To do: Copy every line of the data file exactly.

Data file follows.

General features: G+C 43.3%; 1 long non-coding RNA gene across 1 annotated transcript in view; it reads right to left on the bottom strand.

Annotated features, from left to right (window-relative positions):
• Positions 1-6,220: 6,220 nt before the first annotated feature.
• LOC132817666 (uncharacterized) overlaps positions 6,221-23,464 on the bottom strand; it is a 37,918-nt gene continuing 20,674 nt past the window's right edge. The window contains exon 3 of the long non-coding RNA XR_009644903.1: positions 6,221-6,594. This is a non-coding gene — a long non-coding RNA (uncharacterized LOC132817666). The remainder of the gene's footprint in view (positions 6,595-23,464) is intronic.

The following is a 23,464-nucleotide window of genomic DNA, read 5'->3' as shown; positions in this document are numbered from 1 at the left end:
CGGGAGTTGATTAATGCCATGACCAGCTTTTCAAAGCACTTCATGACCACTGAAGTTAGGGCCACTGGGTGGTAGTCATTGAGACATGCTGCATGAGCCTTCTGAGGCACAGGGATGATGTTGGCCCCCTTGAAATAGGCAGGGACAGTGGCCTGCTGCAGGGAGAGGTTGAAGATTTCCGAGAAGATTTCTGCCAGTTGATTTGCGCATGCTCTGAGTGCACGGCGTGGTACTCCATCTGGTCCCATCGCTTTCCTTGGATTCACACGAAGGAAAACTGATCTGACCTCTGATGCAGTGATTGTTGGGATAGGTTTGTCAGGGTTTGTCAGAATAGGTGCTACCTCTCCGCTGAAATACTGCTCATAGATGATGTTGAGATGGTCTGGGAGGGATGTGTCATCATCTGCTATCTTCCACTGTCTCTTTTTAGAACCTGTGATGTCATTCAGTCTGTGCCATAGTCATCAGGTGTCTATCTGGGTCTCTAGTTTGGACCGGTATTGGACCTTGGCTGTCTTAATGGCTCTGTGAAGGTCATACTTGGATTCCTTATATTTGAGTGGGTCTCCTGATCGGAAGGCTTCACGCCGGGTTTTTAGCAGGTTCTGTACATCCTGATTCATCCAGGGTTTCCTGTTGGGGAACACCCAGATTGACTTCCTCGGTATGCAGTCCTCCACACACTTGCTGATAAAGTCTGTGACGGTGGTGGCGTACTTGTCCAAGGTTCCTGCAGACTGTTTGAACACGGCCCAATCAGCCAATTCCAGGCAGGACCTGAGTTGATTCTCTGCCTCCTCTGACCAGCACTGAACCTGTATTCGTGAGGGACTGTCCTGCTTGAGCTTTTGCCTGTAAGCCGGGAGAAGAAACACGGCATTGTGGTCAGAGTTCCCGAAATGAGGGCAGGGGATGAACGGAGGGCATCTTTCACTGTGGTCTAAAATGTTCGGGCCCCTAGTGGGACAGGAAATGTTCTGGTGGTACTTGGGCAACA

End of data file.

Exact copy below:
General features: G+C 43.3%; 1 long non-coding RNA gene across 1 annotated transcript in view; it reads right to left on the bottom strand.

Annotated features, from left to right (window-relative positions):
• Positions 1-6,220: 6,220 nt before the first annotated feature.
• LOC132817666 (uncharacterized) overlaps positions 6,221-23,464 on the bottom strand; it is a 37,918-nt gene continuing 20,674 nt past the window's right edge. The window contains exon 3 of the long non-coding RNA XR_009644903.1: positions 6,221-6,594. This is a non-coding gene — a long non-coding RNA (uncharacterized LOC132817666). The remainder of the gene's footprint in view (positions 6,595-23,464) is intronic.

The following is a 23,464-nucleotide window of genomic DNA, read 5'->3' as shown; positions in this document are numbered from 1 at the left end:
CGGGAGTTGATTAATGCCATGACCAGCTTTTCAAAGCACTTCATGACCACTGAAGTTAGGGCCACTGGGTGGTAGTCATTGAGACATGCTGCATGAGCCTTCTGAGGCACAGGGATGATGTTGGCCCCCTTGAAATAGGCAGGGACAGTGGCCTGCTGCAGGGAGAGGTTGAAGATTTCCGAGAAGATTTCTGCCAGTTGATTTGCGCATGCTCTGAGTGCACGGCGTGGTACTCCATCTGGTCCCATCGCTTTCCTTGGATTCACACGAAGGAAAACTGATCTGACCTCTGATGCAGTGATTGTTGGGATAGGTTTGTCAGGGTTTGTCAGAATAGGTGCTACCTCTCCGCTGAAATACTGCTCATAGATGATGTTGAGATGGTCTGGGAGGGATGTGTCATCATCTGCTATCTTCCACTGTCTCTTTTTAGAACCTGTGATGTCATTCAGTCTGTGCCATAGTCATCAGGTGTCTATCTGGGTCTCTAGTTTGGACCGGTATTGGACCTTGGCTGTCTTAATGGCTCTGTGAAGGTCATACTTGGATTCCTTATATTTGAGTGGGTCTCCTGATCGGAAGGCTTCACGCCGGGTTTTTAGCAGGTTCTGTACATCCTGATTCATCCAGGGTTTCCTGTTGGGGAACACCCAGATTGACTTCCTCGGTATGCAGTCCTCCACACACTTGCTGATAAAGTCTGTGACGGTGGTGGCGTACTTGTCCAAGGTTCCTGCAGACTGTTTGAACACGGCCCAATCAGCCAATTCCAGGCAGGACCTGAGTTGATTCTCTGCCTCCTCTGACCAGCACTGAACCTGTATTCGTGAGGGACTGTCCTGCTTGAGCTTTTGCCTGTAAGCCGGGAGAAGAAACACGGCATTGTGGTCAGAGTTCCCGAAATGAGGGCAGGGGATGAACGGAGGGCATCTTTCACTGTGGTCTAAAATGTTCGGGCCCCTAGTGGGACAGGAAATGTTCTGGTGGTACTTGGGCAACA